The opioid epidemic has spread across America and has a significant impact on people’s lives. Opioids are classified between Schedule I and Schedule V through the Controlled Substances Act.
Federal and state-controlled substance laws only allow certain people to legally possess prescription drugs. Generally, only pharmacists and physicians can possess such drugs unless a patient has a valid prescription for the medication.
It can be overwhelming when you find out that you’re facing drug charges. The potential penalties tend to increase depending on the type of drug and the amount involved, and you may be justifiably worried about jail time.
It’s no secret that the opioid epidemic has taken the country by storm. Many people are addicted to prescription painkillers, unable to break that addiction on their own.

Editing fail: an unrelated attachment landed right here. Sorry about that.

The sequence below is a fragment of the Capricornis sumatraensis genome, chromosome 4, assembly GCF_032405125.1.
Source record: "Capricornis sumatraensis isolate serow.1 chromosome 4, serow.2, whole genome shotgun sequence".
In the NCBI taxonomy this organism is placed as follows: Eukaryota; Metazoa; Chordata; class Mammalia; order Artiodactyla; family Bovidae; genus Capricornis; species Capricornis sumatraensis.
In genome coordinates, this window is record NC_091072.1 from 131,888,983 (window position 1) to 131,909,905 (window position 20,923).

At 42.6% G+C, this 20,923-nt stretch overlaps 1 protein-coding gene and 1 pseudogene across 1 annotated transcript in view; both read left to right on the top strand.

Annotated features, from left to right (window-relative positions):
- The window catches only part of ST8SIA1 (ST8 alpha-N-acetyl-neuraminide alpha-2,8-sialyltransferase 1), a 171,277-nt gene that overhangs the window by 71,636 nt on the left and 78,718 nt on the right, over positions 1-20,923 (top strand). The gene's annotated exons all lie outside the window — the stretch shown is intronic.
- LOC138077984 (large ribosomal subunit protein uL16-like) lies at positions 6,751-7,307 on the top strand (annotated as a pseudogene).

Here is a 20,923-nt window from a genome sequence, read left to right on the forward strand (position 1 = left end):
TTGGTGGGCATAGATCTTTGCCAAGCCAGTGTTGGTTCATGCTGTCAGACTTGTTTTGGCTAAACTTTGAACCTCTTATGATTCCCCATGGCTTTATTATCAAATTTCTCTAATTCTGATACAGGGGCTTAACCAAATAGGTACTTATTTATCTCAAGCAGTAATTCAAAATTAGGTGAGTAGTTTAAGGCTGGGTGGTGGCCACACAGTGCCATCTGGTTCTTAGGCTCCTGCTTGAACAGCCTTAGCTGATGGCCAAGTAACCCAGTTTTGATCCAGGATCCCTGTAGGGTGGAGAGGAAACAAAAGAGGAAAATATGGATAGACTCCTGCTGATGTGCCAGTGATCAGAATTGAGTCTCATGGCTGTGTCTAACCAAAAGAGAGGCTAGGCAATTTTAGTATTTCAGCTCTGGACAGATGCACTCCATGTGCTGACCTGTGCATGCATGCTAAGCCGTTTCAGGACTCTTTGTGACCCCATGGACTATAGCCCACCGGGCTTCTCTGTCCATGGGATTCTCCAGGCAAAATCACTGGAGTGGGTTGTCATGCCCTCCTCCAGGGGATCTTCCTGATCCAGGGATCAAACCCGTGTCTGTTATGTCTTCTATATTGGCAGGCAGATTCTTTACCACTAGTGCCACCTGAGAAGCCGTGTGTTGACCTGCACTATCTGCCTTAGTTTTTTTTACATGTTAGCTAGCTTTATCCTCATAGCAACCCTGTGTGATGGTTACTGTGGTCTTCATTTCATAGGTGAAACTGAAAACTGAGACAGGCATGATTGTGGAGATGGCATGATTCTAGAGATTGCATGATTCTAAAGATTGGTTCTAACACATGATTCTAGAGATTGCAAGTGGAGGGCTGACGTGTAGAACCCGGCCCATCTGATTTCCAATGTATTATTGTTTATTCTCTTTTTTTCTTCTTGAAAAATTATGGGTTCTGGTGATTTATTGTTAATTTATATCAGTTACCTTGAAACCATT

Most drugs are illegal in the United States. While people are often dead-set against drug use on the grounds that they are illegal alone, do you ever stop to ask yourself why that is?
Those who grew up with anti-drug programs in school probably heard a lot of references to “gateway” drugs, most of which centered around the use of marijuana. The idea was simply that someone who thought of marijuana as a harmless way to have fun would slowly become involved in harder drugs, which could be highly addictive and more dangerous.